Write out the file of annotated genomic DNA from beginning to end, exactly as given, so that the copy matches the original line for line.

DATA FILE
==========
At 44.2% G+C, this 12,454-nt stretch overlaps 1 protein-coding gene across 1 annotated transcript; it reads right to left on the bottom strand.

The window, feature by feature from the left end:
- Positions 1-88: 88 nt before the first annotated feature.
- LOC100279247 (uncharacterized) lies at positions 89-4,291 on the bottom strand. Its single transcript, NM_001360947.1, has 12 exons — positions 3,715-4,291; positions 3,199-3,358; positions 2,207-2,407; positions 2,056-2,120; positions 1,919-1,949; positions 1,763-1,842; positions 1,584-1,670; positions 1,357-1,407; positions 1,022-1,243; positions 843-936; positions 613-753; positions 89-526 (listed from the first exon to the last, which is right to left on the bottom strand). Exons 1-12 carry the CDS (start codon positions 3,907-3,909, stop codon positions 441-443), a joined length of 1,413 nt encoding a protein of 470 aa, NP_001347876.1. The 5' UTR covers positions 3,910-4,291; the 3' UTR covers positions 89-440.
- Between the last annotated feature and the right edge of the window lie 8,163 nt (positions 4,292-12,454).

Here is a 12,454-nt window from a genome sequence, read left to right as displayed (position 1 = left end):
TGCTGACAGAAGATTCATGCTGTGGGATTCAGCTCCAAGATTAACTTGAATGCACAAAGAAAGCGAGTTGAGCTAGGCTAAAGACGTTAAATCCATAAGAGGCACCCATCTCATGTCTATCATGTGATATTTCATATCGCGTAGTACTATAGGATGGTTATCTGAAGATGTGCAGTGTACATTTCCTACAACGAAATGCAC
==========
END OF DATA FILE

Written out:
At 44.2% G+C, this 12,454-nt stretch overlaps 1 protein-coding gene across 1 annotated transcript; it reads right to left on the bottom strand.

The window, feature by feature from the left end:
- Positions 1-88: 88 nt before the first annotated feature.
- LOC100279247 (uncharacterized) lies at positions 89-4,291 on the bottom strand. Its single transcript, NM_001360947.1, has 12 exons — positions 3,715-4,291; positions 3,199-3,358; positions 2,207-2,407; positions 2,056-2,120; positions 1,919-1,949; positions 1,763-1,842; positions 1,584-1,670; positions 1,357-1,407; positions 1,022-1,243; positions 843-936; positions 613-753; positions 89-526 (listed from the first exon to the last, which is right to left on the bottom strand). Exons 1-12 carry the CDS (start codon positions 3,907-3,909, stop codon positions 441-443), a joined length of 1,413 nt encoding a protein of 470 aa, NP_001347876.1. The 5' UTR covers positions 3,910-4,291; the 3' UTR covers positions 89-440.
- Between the last annotated feature and the right edge of the window lie 8,163 nt (positions 4,292-12,454).

Here is a 12,454-nt window from a genome sequence, read left to right as displayed (position 1 = left end):
TGCTGACAGAAGATTCATGCTGTGGGATTCAGCTCCAAGATTAACTTGAATGCACAAAGAAAGCGAGTTGAGCTAGGCTAAAGACGTTAAATCCATAAGAGGCACCCATCTCATGTCTATCATGTGATATTTCATATCGCGTAGTACTATAGGATGGTTATCTGAAGATGTGCAGTGTACATTTCCTACAACGAAATGCAC